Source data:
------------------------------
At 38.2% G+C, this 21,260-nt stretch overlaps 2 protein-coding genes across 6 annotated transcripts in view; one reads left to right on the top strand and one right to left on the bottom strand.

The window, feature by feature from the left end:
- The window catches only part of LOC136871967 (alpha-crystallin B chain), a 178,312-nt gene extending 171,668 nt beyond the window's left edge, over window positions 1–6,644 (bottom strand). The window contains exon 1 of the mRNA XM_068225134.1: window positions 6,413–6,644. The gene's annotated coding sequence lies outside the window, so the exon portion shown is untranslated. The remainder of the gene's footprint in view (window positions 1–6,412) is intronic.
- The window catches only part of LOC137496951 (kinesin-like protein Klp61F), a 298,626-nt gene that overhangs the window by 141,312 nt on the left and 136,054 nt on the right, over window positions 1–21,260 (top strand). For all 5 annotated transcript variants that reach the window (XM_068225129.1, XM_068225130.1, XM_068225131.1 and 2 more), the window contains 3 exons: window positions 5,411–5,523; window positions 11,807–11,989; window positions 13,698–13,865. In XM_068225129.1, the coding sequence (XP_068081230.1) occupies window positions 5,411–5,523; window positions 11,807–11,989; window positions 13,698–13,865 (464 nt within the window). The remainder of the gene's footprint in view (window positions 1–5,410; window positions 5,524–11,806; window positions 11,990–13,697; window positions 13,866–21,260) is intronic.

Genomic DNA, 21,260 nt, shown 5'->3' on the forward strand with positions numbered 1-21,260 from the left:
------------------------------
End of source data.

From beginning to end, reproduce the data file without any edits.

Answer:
At 38.2% G+C, this 21,260-nt stretch overlaps 2 protein-coding genes across 6 annotated transcripts in view; one reads left to right on the top strand and one right to left on the bottom strand.

The window, feature by feature from the left end:
- The window catches only part of LOC136871967 (alpha-crystallin B chain), a 178,312-nt gene extending 171,668 nt beyond the window's left edge, over window positions 1–6,644 (bottom strand). The window contains exon 1 of the mRNA XM_068225134.1: window positions 6,413–6,644. The gene's annotated coding sequence lies outside the window, so the exon portion shown is untranslated. The remainder of the gene's footprint in view (window positions 1–6,412) is intronic.
- The window catches only part of LOC137496951 (kinesin-like protein Klp61F), a 298,626-nt gene that overhangs the window by 141,312 nt on the left and 136,054 nt on the right, over window positions 1–21,260 (top strand). For all 5 annotated transcript variants that reach the window (XM_068225129.1, XM_068225130.1, XM_068225131.1 and 2 more), the window contains 3 exons: window positions 5,411–5,523; window positions 11,807–11,989; window positions 13,698–13,865. In XM_068225129.1, the coding sequence (XP_068081230.1) occupies window positions 5,411–5,523; window positions 11,807–11,989; window positions 13,698–13,865 (464 nt within the window). The remainder of the gene's footprint in view (window positions 1–5,410; window positions 5,524–11,806; window positions 11,990–13,697; window positions 13,866–21,260) is intronic.

Genomic DNA, 21,260 nt, shown 5'->3' on the forward strand with positions numbered 1-21,260 from the left: